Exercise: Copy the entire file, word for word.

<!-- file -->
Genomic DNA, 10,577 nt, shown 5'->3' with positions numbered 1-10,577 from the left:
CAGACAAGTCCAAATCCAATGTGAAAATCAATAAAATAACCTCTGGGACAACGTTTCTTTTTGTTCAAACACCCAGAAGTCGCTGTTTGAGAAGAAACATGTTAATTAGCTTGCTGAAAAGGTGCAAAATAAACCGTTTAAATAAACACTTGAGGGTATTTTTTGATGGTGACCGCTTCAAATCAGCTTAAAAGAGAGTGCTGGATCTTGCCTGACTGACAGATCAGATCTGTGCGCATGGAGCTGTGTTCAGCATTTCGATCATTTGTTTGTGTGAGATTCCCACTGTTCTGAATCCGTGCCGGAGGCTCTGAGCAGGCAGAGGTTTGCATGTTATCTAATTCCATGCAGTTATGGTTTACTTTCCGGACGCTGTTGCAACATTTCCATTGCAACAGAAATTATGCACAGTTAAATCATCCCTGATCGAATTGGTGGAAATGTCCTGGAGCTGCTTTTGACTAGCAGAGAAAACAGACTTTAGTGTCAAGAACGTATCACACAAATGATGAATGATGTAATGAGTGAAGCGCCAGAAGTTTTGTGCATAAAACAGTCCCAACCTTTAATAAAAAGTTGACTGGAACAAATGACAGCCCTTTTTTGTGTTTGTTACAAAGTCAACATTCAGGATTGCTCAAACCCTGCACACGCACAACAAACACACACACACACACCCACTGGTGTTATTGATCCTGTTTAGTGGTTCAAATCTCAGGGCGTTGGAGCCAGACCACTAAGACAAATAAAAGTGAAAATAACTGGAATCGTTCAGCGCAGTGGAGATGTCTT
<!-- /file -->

Genomic DNA, 10,577 nt, shown 5'->3' with positions numbered 1-10,577 from the left:
CAGACAAGTCCAAATCCAATGTGAAAATCAATAAAATAACCTCTGGGACAACGTTTCTTTTTGTTCAAACACCCAGAAGTCGCTGTTTGAGAAGAAACATGTTAATTAGCTTGCTGAAAAGGTGCAAAATAAACCGTTTAAATAAACACTTGAGGGTATTTTTTGATGGTGACCGCTTCAAATCAGCTTAAAAGAGAGTGCTGGATCTTGCCTGACTGACAGATCAGATCTGTGCGCATGGAGCTGTGTTCAGCATTTCGATCATTTGTTTGTGTGAGATTCCCACTGTTCTGAATCCGTGCCGGAGGCTCTGAGCAGGCAGAGGTTTGCATGTTATCTAATTCCATGCAGTTATGGTTTACTTTCCGGACGCTGTTGCAACATTTCCATTGCAACAGAAATTATGCACAGTTAAATCATCCCTGATCGAATTGGTGGAAATGTCCTGGAGCTGCTTTTGACTAGCAGAGAAAACAGACTTTAGTGTCAAGAACGTATCACACAAATGATGAATGATGTAATGAGTGAAGCGCCAGAAGTTTTGTGCATAAAACAGTCCCAACCTTTAATAAAAAGTTGACTGGAACAAATGACAGCCCTTTTTTGTGTTTGTTACAAAGTCAACATTCAGGATTGCTCAAACCCTGCACACGCACAACAAACACACACACACACACCCACTGGTGTTATTGATCCTGTTTAGTGGTTCAAATCTCAGGGCGTTGGAGCCAGACCACTAAGACAAATAAAAGTGAAAATAACTGGAATCGTTCAGCGCAGTGGAGATGTCTT